Get the Lead Out
Tuesday, October 09, 2012
It’s what we used to say when we were kids, if someone was walking too slowly: “Get the lead out!” It’s taken on a whole new meaning for me now. When the results came back from my heavy metal toxicology test, it showed that my lead levels were 3.5 times the reference range (the average healthy population). So my goal, and that of my naturopath, understandably became “Get the lead out!”
As the doctor explained how he would do this, I was busy wondering where my exposure had come from. I thought back to my childhood and how Dad had a fascinating sheet of pure lead on his work bench that we kids and our neighbourhood buddies loved to play with. It was so soft and flexible, we could easily cut it into strips and shapes with the big tin snips that were there and then bend it into all manner of interesting things. Health authorities today would take a dim view of such entertainment for children.
Then I thought of how when Dad was filling the car with gas, we kids would stand around imitating the sound the pump made each time another gallon went in (“Dingit! Another fifty cents!”). And I would stand as close as I could to the nozzle and inhale deeply, because I loved the smell of that raw, leaded gas. I remember Dad noticing this one time, and he rebuked me, saying that it would eat out my brain. (He was a doctor—he oughta know.)
And, not just raw gasoline, but the exhaust as well. When Dad’s car was idling out front of the house, warming up as he got ready to go, I would go squat behind the exhaust pipe and inhale. I don’t think he ever knew that I did that, but I don’t recommend it. Kneeling behind vehicles that are running can be hazardous to the health, and not just because of what you’re inhaling.
Back in the present, my naturopath was saying that he would like to do a series of chelation treatments, where an agent called EDTA, administered intravenously, would stir up the lead deep in the body, even in the bones and brain, bind to it, and carry it out through the various channels of elimination. He suggested 10 treatments. I elected to do them monthly: at $136 each, I wanted to spread the expense out over a year.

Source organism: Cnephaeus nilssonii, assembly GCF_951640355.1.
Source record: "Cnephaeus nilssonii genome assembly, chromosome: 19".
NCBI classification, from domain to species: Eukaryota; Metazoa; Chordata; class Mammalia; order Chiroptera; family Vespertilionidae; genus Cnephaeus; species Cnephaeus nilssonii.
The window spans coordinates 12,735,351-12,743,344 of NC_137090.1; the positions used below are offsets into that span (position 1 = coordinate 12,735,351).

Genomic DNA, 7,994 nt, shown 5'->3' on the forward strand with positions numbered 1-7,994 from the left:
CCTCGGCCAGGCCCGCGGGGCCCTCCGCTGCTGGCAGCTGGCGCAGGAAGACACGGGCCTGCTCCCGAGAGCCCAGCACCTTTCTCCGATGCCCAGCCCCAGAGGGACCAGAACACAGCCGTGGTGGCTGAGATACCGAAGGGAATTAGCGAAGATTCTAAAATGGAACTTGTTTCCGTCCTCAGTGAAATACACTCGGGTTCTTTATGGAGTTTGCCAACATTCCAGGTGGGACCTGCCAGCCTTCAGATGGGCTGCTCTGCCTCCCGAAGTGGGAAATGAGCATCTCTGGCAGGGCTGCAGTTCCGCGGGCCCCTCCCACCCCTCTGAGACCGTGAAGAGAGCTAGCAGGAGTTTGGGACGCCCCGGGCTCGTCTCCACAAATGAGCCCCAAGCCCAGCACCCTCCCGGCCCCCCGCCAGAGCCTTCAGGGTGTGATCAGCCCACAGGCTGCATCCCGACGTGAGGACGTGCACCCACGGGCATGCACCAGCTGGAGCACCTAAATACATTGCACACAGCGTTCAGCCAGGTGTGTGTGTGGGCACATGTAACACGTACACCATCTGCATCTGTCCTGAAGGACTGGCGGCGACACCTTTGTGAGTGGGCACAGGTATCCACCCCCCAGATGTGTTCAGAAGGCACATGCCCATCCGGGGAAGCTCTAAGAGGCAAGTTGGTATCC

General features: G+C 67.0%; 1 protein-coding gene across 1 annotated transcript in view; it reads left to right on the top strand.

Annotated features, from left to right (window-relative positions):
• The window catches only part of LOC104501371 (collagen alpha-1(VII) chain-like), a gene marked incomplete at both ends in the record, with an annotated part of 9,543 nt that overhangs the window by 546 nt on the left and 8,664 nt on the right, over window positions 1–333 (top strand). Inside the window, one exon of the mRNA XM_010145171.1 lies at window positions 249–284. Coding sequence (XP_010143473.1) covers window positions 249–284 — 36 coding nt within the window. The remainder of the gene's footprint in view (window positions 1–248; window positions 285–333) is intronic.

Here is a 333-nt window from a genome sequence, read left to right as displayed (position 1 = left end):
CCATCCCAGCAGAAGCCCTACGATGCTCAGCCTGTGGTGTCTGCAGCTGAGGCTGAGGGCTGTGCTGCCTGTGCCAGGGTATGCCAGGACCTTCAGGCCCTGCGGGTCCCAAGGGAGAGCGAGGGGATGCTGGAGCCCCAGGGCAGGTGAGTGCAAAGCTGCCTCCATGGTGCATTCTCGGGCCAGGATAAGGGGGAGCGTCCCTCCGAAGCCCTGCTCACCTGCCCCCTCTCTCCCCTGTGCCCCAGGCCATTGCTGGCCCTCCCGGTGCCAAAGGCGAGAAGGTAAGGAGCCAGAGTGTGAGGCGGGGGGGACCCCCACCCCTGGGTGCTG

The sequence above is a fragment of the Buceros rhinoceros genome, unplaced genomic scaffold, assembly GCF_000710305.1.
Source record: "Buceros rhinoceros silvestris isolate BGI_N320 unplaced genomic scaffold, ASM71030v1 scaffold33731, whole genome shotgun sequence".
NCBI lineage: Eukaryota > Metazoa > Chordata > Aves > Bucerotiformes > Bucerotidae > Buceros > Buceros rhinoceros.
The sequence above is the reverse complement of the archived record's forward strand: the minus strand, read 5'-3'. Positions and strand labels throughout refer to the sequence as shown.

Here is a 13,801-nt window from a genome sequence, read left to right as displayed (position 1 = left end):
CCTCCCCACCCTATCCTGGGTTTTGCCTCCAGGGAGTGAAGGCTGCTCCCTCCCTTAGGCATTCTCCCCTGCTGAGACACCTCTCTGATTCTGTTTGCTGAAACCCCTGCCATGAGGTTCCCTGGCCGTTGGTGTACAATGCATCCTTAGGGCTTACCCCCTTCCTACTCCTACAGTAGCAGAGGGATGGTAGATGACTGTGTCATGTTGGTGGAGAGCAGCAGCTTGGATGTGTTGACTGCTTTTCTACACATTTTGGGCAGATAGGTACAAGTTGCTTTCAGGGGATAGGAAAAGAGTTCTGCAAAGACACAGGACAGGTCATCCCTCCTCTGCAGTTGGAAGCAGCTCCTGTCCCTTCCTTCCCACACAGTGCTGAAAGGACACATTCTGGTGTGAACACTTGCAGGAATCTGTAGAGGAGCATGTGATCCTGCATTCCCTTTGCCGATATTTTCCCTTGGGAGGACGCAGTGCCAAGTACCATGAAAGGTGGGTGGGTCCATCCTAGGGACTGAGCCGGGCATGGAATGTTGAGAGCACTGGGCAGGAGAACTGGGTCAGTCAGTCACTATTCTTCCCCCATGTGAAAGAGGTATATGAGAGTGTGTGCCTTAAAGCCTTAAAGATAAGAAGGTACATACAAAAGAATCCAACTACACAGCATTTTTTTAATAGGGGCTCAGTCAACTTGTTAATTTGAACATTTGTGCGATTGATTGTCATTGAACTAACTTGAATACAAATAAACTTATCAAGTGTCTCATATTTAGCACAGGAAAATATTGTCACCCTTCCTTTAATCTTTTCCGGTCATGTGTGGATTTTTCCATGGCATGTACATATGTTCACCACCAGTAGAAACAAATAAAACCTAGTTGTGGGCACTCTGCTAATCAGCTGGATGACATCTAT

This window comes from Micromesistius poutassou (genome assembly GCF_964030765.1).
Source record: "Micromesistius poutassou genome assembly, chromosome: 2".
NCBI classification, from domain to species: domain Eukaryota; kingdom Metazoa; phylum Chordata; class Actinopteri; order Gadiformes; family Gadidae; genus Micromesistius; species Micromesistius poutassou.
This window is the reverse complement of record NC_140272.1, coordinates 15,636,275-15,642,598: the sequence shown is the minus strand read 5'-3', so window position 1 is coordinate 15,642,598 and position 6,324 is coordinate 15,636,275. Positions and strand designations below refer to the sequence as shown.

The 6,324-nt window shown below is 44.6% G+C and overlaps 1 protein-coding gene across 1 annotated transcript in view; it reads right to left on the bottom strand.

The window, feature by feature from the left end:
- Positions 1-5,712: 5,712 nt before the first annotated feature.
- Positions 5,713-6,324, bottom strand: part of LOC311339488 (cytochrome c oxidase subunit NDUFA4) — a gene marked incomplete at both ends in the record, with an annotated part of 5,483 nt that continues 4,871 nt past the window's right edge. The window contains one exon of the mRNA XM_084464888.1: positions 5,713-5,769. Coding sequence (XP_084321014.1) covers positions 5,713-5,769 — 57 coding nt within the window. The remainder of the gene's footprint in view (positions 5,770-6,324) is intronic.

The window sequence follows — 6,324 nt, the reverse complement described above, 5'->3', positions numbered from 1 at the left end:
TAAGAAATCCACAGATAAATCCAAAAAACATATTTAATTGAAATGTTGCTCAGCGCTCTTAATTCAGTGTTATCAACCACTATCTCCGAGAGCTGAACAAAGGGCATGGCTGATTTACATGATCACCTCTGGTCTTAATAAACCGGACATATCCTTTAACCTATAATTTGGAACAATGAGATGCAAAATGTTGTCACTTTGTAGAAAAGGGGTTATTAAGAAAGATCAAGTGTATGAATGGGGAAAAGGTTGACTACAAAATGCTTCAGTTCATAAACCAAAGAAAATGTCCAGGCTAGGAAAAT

This summer, as I was approaching the end of the treatments, I got a random email from someone who reads my articles, saying that the Celtic sea salt I’m always touting is dangerously high in lead. So I asked him for his sources and did some checking of my own. I find that it’s very hard to nail things down. The main problem is that one brand’s analysis may only measure down to what is considered an “acceptable level” and another may calculate the exact content. So in a comparison of, for example, Celtic sea salt and Himalayan, the first measures in at <0.0004% and the second at 0.00001%. You simply can’t compare figures like that. It’s also hard to discern whether some of these scare tactics are just marketing techniques of competing companies.
I talked it over with my naturopath. How crazy would this be if I was taking in lead as fast as he was taking it out? I’ve talked about how much salt I ingest, given my adrenal challenges: up to 4 teaspoons daily. I seriously need to know if I’m poisoning myself. The doctor suggested I go to my regular GP where I could get a urinalysis done without paying out of pocket. This would measure recent exposure—within the last couple of weeks. Given also that I take lots of iodine and a good dose of selenium daily, and that these two elements are known to keep most circulating heavy metals moving out of the body, I felt sure that any lead in the salt would show up clearly. Well, I did the test 19 days after a chelation treatment so there was lots of salt and water under the bridge in the meantime. And the results came back showing that I was safely below the reference range. So at present, I rest assured that there isn’t a problem with the salt I’m using.
Having now completed my 10 chelation treatments, the next step is to do a round of chelation as the provocation for yet another urinalysis. This will give a picture of lead at a much deeper level than the soft tissue provocation of a year ago and will show whether I still have lead in the bones and brain.
- A 23-Year-Old Breast Cancer Survivor’s Experiences Guide A National Research Program Submitted by Laurence Beaudoin-Corriveau Canadian Institutes of Health Research Two years ago, Alicia Tait sat in a meeting room with a group of funders and researchers sharing her story of what it’s like to be 23 and diagnosed ...